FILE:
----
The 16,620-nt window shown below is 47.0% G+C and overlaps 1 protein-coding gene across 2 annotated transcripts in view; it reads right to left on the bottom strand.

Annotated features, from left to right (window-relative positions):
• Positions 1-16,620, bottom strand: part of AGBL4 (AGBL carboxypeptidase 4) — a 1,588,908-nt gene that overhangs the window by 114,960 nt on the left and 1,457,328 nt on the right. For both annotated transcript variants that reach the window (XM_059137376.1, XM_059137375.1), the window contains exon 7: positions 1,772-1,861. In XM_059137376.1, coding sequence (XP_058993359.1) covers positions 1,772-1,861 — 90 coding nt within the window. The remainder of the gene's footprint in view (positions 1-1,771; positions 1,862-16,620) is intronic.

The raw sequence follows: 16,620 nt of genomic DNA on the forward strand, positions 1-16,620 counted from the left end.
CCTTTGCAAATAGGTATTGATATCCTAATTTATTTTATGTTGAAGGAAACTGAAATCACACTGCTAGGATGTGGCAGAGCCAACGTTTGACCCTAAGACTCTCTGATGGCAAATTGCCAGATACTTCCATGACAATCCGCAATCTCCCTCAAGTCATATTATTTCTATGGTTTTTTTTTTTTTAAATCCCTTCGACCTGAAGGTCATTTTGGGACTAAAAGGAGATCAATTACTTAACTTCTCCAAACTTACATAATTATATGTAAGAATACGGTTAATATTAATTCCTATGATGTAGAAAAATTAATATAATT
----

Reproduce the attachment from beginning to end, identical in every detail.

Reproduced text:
The 16,620-nt window shown below is 47.0% G+C and overlaps 1 protein-coding gene across 2 annotated transcripts in view; it reads right to left on the bottom strand.

Annotated features, from left to right (window-relative positions):
• Positions 1-16,620, bottom strand: part of AGBL4 (AGBL carboxypeptidase 4) — a 1,588,908-nt gene that overhangs the window by 114,960 nt on the left and 1,457,328 nt on the right. For both annotated transcript variants that reach the window (XM_059137376.1, XM_059137375.1), the window contains exon 7: positions 1,772-1,861. In XM_059137376.1, coding sequence (XP_058993359.1) covers positions 1,772-1,861 — 90 coding nt within the window. The remainder of the gene's footprint in view (positions 1-1,771; positions 1,862-16,620) is intronic.

The raw sequence follows: 16,620 nt of genomic DNA on the forward strand, positions 1-16,620 counted from the left end.
CCTTTGCAAATAGGTATTGATATCCTAATTTATTTTATGTTGAAGGAAACTGAAATCACACTGCTAGGATGTGGCAGAGCCAACGTTTGACCCTAAGACTCTCTGATGGCAAATTGCCAGATACTTCCATGACAATCCGCAATCTCCCTCAAGTCATATTATTTCTATGGTTTTTTTTTTTTTAAATCCCTTCGACCTGAAGGTCATTTTGGGACTAAAAGGAGATCAATTACTTAACTTCTCCAAACTTACATAATTATATGTAAGAATACGGTTAATATTAATTCCTATGATGTAGAAAAATTAATATAATT